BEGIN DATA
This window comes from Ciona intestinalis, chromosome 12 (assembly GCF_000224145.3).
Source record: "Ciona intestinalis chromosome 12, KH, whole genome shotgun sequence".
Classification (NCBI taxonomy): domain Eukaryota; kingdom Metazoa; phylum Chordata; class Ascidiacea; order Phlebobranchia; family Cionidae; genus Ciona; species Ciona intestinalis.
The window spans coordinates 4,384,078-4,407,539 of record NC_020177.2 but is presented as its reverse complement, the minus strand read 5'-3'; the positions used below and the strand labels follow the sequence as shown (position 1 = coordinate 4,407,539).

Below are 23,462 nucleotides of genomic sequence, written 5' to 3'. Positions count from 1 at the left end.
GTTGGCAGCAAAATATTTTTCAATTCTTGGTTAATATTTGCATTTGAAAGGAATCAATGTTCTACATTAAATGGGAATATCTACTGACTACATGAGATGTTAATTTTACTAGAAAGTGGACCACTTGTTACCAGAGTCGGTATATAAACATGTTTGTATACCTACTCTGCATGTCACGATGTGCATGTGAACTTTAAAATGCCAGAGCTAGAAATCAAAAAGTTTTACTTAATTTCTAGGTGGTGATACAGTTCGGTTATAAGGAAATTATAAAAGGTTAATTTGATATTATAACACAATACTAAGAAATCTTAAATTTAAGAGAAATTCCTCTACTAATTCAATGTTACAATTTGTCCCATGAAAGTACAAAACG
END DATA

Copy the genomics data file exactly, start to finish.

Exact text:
This window comes from Ciona intestinalis, chromosome 12 (assembly GCF_000224145.3).
Source record: "Ciona intestinalis chromosome 12, KH, whole genome shotgun sequence".
Classification (NCBI taxonomy): domain Eukaryota; kingdom Metazoa; phylum Chordata; class Ascidiacea; order Phlebobranchia; family Cionidae; genus Ciona; species Ciona intestinalis.
The window spans coordinates 4,384,078-4,407,539 of record NC_020177.2 but is presented as its reverse complement, the minus strand read 5'-3'; the positions used below and the strand labels follow the sequence as shown (position 1 = coordinate 4,407,539).

Below are 23,462 nucleotides of genomic sequence, written 5' to 3'. Positions count from 1 at the left end.
GTTGGCAGCAAAATATTTTTCAATTCTTGGTTAATATTTGCATTTGAAAGGAATCAATGTTCTACATTAAATGGGAATATCTACTGACTACATGAGATGTTAATTTTACTAGAAAGTGGACCACTTGTTACCAGAGTCGGTATATAAACATGTTTGTATACCTACTCTGCATGTCACGATGTGCATGTGAACTTTAAAATGCCAGAGCTAGAAATCAAAAAGTTTTACTTAATTTCTAGGTGGTGATACAGTTCGGTTATAAGGAAATTATAAAAGGTTAATTTGATATTATAACACAATACTAAGAAATCTTAAATTTAAGAGAAATTCCTCTACTAATTCAATGTTACAATTTGTCCCATGAAAGTACAAAACG